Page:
The excitement of going to a new race track with your car can also bring about a flock of butterflies in your stomach. After all, you don’t want to be known as “the driver who totaled their car first time out.” Below are five quick tips to get up to speed quickly and safely so that you can be better prepared for when it’s your turn to turn laps.
Tip #1 – Review the track map. You’re going to have to learn the course sooner or later, and by studying the track map it gives you the initial information you need to know which way the course goes and how wide/tight the corners are. Make sure that you have two printed copies of the map so that you can write notes on one of them after your session. It’s a great place to debrief with yourself, your team, and driver coach.
Tip #2 – Watch in-car video. This seems obvious, but make sure that the video you watch is of good drivers in similar cars to what you’ll be pounding laps with. Also, make sure that the video you watch is not of some novice in their first-ever time on that track. Look for race winning drivers at that circuit to give you a better idea of where speed is made.
Tip #3 – Drive the track virtually in a simulator. Whether you do this at home or pay to go to a facility to rent some time on a high-end sim, this is certainly worth the investment in time. Again, try to find a car as close to your class as possible. If the sim doesn’t have your class, see if you can adjust to either “dumb down” or “performance up” the class car that the sim offers to get the most realistic version of what you’ll be doing. If possible, do some sim racing against other competitors first to really get a feel for what you’ll experience.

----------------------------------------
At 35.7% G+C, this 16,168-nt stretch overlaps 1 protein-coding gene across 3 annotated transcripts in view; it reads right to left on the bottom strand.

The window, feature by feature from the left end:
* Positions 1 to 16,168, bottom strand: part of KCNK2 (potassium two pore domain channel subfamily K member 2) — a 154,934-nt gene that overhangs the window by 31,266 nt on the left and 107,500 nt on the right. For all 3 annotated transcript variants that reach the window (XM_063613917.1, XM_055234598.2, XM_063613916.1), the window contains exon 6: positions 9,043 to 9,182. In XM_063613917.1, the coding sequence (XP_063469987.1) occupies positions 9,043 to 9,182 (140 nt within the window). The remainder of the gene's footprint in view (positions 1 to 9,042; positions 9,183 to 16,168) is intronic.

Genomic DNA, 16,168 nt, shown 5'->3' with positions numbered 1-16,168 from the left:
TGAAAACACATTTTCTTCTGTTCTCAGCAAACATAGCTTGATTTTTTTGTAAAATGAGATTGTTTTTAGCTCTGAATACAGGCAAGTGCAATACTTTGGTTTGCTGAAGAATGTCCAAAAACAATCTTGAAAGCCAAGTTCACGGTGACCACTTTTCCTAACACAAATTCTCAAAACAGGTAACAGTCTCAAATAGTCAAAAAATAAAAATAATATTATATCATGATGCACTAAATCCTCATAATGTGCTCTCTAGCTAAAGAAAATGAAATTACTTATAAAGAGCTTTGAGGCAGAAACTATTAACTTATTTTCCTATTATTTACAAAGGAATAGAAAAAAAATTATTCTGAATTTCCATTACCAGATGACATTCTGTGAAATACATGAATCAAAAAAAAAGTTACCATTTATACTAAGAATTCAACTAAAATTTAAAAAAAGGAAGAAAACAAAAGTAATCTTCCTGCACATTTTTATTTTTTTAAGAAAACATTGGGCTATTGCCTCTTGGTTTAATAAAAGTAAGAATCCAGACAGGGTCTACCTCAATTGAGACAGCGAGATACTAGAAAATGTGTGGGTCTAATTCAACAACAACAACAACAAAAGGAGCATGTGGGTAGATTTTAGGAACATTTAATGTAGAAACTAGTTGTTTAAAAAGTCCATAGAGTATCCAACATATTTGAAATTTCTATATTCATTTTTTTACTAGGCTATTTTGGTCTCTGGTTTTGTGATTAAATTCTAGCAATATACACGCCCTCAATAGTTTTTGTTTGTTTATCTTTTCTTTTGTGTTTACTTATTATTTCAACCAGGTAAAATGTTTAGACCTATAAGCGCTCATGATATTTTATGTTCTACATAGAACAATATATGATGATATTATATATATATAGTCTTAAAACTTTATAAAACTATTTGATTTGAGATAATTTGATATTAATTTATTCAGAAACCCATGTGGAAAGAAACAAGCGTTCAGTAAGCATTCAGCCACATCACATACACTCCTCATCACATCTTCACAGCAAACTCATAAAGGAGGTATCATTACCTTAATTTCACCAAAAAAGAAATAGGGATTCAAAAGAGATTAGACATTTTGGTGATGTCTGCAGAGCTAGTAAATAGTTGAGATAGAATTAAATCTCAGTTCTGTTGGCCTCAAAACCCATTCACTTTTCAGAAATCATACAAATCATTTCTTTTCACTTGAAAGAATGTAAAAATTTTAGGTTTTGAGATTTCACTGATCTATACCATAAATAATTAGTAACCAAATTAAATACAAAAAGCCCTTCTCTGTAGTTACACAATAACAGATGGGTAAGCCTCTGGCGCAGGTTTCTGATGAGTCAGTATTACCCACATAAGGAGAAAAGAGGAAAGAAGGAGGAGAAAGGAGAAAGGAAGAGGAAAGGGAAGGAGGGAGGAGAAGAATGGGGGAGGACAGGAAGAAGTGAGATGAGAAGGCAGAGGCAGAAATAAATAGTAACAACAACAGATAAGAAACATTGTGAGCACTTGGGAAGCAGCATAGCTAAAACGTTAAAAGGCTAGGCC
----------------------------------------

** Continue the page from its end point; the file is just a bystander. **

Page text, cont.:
Tip #4 – Watch cars on course in person, if possible. Visit the track ahead of time and watch from different areas of the track. This could also be a good time to volunteer as a corner worker and you’ll be as up close and personal as you could possibly be without actually driving your car on the track.
Tip #5 – Complete a track walk if possible. By walking the track, you’ll have a better idea of elevation levels, grip changes with different areas of pavement. This can be done via walking, scooter, golf cart, etc. Just make sure that you take your track map with you and write some notes down about elevation, camber, curbing, grip and potential passing opportunities. Keep safety in mind and also look for safe places to pull off (in case of mechanicals) and where the corner worker stations (fire bottles) are located.
Tip #6 – This is a bonus tip. Talk to other drivers in similar cars/classes and learn from the ones you trust. This is where a driver coach can help. Fast Lane has numerous driver coaches that have competed on many tracks in many different types of cars. Tap into that wealth of knowledge.
There’s no substitute for actual seat time, however, by completing the tips above before arriving for your first laps, you’ll be well on your way to having a successful time on track. Good luck!
By Larry Mason
Copyright © 2022 Larry Mason